Notes from the plague years 1603, 1605 & 1607

Early modern letters contain frequent mentions to illness and contagious diseases. Four hundred years ago, the plague was a recurring, er, pestilence. When it hit London, those who were able to do so left the city for the relative safety of the countryside. Such temporary evacuees included Shakespeare’s acting company – but also most of […]


At the beginning of this week, I attended the two-day Big Data Approaches to Intellectual and Linguistic History symposium at the Helsinki Collegium for Advanced Studies, University of Helsinki. Since Tuesday, I’ve found myself pondering on topics that came up at the symposium. So I thought I would write up my thoughts in order to unload them […]

On the numbering and foliation of the Cecil Papers

While discussing the provenance of the manuscripts in my PhD edition, delving into the histories of various collections and repositories, I ran somewhat off on a tangent when writing about the Cecil Papers. Turns out that the foliation in the Cecil Papers is problematic, and references to documents in the Cecil Papers can be obscure. […]

The Permissive Digital Archive

Samuli Kaislaniemi (University of Helsinki) [This is the paper I gave at The Permissive Archive conference at UCL in London on 9 November 2012. This versions includes sections that I skipped when giving the talk – these are indented in the text below. My apologies to those whose images I cribbed: I have linked to […]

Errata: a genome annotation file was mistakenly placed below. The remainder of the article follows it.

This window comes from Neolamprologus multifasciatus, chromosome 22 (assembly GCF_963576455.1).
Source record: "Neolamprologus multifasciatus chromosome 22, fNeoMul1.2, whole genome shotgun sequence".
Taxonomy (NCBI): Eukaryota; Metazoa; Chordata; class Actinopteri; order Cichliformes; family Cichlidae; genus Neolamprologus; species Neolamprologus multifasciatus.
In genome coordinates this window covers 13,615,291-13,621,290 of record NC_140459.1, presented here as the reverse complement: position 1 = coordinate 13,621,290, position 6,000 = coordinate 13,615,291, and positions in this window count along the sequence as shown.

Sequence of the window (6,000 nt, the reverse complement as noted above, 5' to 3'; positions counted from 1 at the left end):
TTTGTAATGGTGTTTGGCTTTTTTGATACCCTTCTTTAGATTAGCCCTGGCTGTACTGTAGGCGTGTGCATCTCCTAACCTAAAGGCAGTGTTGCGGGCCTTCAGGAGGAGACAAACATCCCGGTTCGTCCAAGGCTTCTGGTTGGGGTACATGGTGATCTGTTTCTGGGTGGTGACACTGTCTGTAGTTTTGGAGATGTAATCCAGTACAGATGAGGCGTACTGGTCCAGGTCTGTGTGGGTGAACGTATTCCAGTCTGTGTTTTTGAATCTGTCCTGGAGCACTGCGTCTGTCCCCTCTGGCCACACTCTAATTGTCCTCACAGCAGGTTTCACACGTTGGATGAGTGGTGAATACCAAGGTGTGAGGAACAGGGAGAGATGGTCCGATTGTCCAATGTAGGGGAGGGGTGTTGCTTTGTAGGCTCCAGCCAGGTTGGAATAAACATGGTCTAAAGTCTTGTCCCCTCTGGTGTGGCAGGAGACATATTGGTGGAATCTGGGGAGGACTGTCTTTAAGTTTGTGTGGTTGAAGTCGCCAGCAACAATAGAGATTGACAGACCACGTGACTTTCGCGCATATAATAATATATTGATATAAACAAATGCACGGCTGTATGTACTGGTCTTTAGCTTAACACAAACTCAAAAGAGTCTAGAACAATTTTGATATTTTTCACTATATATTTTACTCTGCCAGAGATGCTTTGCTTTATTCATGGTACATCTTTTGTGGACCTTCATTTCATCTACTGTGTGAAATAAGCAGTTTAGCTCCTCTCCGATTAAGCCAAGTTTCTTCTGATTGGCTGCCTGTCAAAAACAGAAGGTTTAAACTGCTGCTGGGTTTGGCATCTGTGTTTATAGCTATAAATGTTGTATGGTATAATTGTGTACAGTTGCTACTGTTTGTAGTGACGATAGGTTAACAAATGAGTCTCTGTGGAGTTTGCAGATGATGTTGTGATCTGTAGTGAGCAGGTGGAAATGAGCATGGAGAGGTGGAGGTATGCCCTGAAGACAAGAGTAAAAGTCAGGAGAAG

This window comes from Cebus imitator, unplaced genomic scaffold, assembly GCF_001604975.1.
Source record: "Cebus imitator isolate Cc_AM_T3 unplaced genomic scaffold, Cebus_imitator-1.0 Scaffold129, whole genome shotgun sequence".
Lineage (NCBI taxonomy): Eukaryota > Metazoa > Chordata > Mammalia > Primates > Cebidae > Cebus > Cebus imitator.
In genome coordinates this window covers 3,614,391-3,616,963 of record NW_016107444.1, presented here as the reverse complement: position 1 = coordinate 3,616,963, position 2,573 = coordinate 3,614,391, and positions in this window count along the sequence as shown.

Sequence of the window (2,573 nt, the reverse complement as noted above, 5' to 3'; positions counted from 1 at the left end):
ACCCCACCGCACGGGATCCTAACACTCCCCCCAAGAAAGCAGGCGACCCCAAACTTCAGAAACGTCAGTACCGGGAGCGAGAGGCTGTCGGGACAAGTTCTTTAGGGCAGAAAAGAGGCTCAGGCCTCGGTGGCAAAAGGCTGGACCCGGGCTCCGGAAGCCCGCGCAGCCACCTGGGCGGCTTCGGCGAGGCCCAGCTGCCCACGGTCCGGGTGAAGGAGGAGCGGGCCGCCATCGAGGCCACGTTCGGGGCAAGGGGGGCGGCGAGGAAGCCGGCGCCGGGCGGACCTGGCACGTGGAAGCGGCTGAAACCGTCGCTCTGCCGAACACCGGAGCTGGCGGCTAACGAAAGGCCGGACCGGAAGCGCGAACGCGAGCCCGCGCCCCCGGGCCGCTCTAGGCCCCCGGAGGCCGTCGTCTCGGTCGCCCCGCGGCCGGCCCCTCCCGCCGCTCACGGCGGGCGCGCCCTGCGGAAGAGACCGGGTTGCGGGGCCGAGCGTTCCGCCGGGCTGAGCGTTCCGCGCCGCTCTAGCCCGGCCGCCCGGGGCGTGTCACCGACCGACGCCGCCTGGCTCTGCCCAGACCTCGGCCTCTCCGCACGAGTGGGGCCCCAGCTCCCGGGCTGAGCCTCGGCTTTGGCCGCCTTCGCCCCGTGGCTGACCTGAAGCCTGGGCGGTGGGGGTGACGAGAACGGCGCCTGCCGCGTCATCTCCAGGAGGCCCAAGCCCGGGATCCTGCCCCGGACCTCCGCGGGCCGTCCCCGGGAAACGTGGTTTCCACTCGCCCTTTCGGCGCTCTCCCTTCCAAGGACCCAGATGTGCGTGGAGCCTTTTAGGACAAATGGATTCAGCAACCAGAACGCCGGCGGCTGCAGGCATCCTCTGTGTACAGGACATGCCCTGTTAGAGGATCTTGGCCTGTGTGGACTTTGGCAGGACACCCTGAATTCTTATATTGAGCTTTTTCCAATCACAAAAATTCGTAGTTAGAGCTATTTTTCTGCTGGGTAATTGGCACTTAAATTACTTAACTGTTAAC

The reliability of “Winwood’s Memorials”

The three-volume Memorials of affairs of state in the reigns of Q. Elizabeth and K. James I, collected (chiefly) from the original papers of … Sir Ralph Winwood, edited by Edmund Sawyer, published in 1725 (2nd ed. 1727), is a hugely convenient work for those working on late Elizabethan and early Stuart State Papers, since […]

Why am I doing this again?

I cannot claim to be an organized person who follows through agendas to their logical conclusions. Instead, more often than not, I find myself running down tangential paths, chasing unicorns or lemurs or hunches of inklings of ticklings of possibilities. Pots of gold at the end of rainbows, that kind of thing. Recently, as part […]

more on the vexing matter of assigning dates to documents

TNA SP 94/12 ff.144-147 is a 4-page document entitled: “Note of my letters of aduertisments from spayne, Italy & other parts from Jan 1605 vntill [missing]” In other words, it is a list of letters received during 1605. It was compiled by Thomas Wilson, secretary to Sir Robert Cecil, in charge of intelligencing relating to […]

Lady Day (and the vexing matter of assigning dates to documents)

I just realized that today is Lady Day – that is, Annunciation. Once upon a time, this was New Year’s Day. It probably derives from the date being originally set on the Spring equinox, which makes a pretty sensible first day of the year if your concept of the world derives from observations of the sun. […]

pig calligraphy

Not depicting pigs, I should say. Look at this example from a calligraphy manual from 1597: Looks like gibberish or code, but then your eye gets accustomed to the nudge in the middle of each letter, and it becomes readable. Voila, ig-pay alligraphy-cay. (The above image was copied from the Digital Scriptorium of Columbia University […]